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Monday, June 6, 2011

Egypt coach Shehata resigns after disappointing African Cup match


Egypt’s national team coach Hassan Shehata resigns after the country’s team's exit from the African Cup of Nations qualifier. (File Photo)

Egypt’s national team coach Hassan Shehata resigns after the country’s team's exit from the African Cup of Nations qualifier. (File Photo)
The Egyptian Football Association (EFA) has accepted the resignation of controversial national team coach Hassan Shehata after a disappointing goalless draw against South Africa that thwarted the team’s hopes of qualifying for the African Cup of Nations.

Mr. Shehata, who led Egypt to three consecutive African Cup titles, tendered his resignation to an EFA emergency meeting called to discuss his future amid multiple calls by fans on the Internet and social media for termination of his contract.

An EFA press release said that Mr. Shehata, a former forward who also won the African Cup as a player, had personally told the team of his decision to step down from his post.
Earlier, Mr. Shehata refused to attend the EFA’s post-match news conference.

The draw against South Africa meant that Egypt ended at the bottom of its group and will for the first time in 29 years not be competing in the African Cup finals.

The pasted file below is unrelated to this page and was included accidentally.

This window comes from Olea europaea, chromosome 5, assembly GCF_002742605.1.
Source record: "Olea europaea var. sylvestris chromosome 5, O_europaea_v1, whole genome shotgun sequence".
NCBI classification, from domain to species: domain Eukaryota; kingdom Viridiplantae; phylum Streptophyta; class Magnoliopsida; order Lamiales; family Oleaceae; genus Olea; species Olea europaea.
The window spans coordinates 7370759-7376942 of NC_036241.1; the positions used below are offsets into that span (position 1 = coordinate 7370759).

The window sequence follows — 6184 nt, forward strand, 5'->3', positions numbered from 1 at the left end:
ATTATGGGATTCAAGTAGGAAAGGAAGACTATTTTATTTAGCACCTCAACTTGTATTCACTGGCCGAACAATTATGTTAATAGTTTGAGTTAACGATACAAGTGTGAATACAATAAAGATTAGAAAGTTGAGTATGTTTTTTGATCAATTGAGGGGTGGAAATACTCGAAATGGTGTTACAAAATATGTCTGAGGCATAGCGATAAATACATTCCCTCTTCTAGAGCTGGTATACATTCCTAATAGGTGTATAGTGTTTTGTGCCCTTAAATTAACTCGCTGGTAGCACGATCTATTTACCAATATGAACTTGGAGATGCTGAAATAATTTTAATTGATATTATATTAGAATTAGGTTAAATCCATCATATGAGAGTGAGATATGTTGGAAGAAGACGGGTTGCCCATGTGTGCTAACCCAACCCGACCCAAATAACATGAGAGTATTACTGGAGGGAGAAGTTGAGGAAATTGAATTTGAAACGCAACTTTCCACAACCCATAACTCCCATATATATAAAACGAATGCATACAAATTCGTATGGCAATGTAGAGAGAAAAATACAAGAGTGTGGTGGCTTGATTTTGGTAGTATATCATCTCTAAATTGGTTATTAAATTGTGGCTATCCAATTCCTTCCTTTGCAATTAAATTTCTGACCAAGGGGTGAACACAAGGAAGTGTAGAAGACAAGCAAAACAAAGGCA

Once untouchable, Mr. Shehata has been under attack in recent months not only for the team’s poor performance in this year’s African tournament, but also because of his outspoken support of ousted President Hosni Mubarak.

Critics have charged that Egypt performed poorly in this year’s Africa Cup of Nations because Mr. Shehata had failed to replace aging players with younger talent.

Militant soccer fans who played a key role in mass anti-government protests that toppled Mr. Mubarak in February believe that Mr. Shehata’s dismissal serves their goal of removing the ousted president’s associates from key positions in soccer.

Mr. Shehata’s pro-Mubarak stance during the anti-government protests irked militant fans many of whom played a key role in clashes with police and supporters of the ousted president. As a result, militant fans have turned their back on Mr. Shehata as well as the team itself because most players stayed on the sidelines during the protests.

The rift with the fans had prompted Mr. Shehata to warn several times in recent months that he was considering resigning as national coach.

“I changed my mind because I still hope I can help Egypt reach the World Cup. I believe the current crop and the new players are ambitious and eager to achieve that aim,” he told a Kuwaiti newspaper earlier this week.

Mr. Shehata has rejected criticism and accused the media of seeking to undermine his position. “The corrupt media is still disrupting our work. I endured lots of hard times because of their unjustified attacks on me,” Mr. Shehata said.

Manuel Jose, the Portuguese trainer of crowned Cairo club Al Ahly SC, one of Africa’s most popular clubs, urged soccer fans not to criticize Mr. Shehata too harshly for Egypt’s poor performance against South Africa.

“Shehata and his squad have achieved glory in Egyptian football, dominating in Africa for years so we shouldn’t attack them. The Egyptian national coaching staff follow the same strategy we do in selecting players as they combine experienced players with juniors and this is good,” Al Ahram newspaper quoted Mr. Jose as saying.

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